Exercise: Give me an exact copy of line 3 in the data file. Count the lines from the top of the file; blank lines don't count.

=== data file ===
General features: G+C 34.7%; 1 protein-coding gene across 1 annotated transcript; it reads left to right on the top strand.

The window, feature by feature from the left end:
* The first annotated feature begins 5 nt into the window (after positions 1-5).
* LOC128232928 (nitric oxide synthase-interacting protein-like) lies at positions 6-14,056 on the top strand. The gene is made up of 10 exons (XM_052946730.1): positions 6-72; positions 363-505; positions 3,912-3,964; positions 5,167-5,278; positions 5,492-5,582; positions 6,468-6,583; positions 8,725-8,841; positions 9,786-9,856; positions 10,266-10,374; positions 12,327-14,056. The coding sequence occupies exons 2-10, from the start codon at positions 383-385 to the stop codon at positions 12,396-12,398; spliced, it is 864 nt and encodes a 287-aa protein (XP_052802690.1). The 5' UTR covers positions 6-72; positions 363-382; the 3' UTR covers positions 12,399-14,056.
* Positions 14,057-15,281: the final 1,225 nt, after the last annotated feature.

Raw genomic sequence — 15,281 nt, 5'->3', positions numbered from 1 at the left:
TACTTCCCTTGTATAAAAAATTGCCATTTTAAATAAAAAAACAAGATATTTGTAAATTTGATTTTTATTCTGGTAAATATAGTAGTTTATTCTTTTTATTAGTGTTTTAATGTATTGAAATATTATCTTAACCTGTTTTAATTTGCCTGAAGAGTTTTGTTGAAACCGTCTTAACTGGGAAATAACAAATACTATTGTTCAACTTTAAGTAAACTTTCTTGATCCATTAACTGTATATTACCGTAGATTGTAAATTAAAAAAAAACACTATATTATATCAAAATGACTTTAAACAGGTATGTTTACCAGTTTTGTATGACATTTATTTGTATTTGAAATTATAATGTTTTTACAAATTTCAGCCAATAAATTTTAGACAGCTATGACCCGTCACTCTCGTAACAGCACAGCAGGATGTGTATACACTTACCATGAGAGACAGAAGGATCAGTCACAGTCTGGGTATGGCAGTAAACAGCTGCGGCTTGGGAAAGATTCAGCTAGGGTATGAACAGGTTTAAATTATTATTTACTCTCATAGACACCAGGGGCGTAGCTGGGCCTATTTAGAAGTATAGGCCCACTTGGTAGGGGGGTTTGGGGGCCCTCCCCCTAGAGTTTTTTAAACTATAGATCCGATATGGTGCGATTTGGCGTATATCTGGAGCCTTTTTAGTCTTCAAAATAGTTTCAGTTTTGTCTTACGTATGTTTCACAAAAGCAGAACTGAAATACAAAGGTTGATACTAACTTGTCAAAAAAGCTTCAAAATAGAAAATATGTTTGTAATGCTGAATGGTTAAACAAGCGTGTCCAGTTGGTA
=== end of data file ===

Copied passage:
* The first annotated feature begins 5 nt into the window (after positions 1-5).